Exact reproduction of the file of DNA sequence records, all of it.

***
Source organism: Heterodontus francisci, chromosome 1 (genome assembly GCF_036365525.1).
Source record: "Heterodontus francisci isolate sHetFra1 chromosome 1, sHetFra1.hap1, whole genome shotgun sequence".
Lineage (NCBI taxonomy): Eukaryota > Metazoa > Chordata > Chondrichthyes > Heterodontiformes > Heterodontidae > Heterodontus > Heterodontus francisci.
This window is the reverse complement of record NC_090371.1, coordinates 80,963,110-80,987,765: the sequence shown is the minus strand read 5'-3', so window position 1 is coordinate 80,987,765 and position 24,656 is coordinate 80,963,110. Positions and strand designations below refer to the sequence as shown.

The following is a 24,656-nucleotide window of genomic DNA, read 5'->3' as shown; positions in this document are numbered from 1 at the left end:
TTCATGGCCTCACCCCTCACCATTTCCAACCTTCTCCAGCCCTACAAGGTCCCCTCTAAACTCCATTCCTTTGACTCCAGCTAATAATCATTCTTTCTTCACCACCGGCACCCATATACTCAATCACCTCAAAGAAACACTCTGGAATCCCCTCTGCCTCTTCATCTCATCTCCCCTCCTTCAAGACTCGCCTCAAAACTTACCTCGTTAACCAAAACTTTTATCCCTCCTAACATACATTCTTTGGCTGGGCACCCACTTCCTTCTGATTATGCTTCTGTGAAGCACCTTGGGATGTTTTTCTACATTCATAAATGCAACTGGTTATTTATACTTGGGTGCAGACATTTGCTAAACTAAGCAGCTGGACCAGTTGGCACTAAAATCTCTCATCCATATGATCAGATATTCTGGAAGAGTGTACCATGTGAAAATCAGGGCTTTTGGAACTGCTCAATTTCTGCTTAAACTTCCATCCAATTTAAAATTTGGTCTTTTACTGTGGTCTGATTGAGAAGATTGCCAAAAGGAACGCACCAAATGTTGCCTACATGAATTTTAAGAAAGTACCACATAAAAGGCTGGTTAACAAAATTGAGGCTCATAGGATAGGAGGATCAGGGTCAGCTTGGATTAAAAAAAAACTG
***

Source organism: Heterodontus francisci, chromosome 1 (genome assembly GCF_036365525.1).
Source record: "Heterodontus francisci isolate sHetFra1 chromosome 1, sHetFra1.hap1, whole genome shotgun sequence".
Lineage (NCBI taxonomy): Eukaryota > Metazoa > Chordata > Chondrichthyes > Heterodontiformes > Heterodontidae > Heterodontus > Heterodontus francisci.
This window is the reverse complement of record NC_090371.1, coordinates 80,963,110-80,987,765: the sequence shown is the minus strand read 5'-3', so window position 1 is coordinate 80,987,765 and position 24,656 is coordinate 80,963,110. Positions and strand designations below refer to the sequence as shown.

The following is a 24,656-nucleotide window of genomic DNA, read 5'->3' as shown; positions in this document are numbered from 1 at the left end:
TTCATGGCCTCACCCCTCACCATTTCCAACCTTCTCCAGCCCTACAAGGTCCCCTCTAAACTCCATTCCTTTGACTCCAGCTAATAATCATTCTTTCTTCACCACCGGCACCCATATACTCAATCACCTCAAAGAAACACTCTGGAATCCCCTCTGCCTCTTCATCTCATCTCCCCTCCTTCAAGACTCGCCTCAAAACTTACCTCGTTAACCAAAACTTTTATCCCTCCTAACATACATTCTTTGGCTGGGCACCCACTTCCTTCTGATTATGCTTCTGTGAAGCACCTTGGGATGTTTTTCTACATTCATAAATGCAACTGGTTATTTATACTTGGGTGCAGACATTTGCTAAACTAAGCAGCTGGACCAGTTGGCACTAAAATCTCTCATCCATATGATCAGATATTCTGGAAGAGTGTACCATGTGAAAATCAGGGCTTTTGGAACTGCTCAATTTCTGCTTAAACTTCCATCCAATTTAAAATTTGGTCTTTTACTGTGGTCTGATTGAGAAGATTGCCAAAAGGAACGCACCAAATGTTGCCTACATGAATTTTAAGAAAGTACCACATAAAAGGCTGGTTAACAAAATTGAGGCTCATAGGATAGGAGGATCAGGGTCAGCTTGGATTAAAAAAAAACTG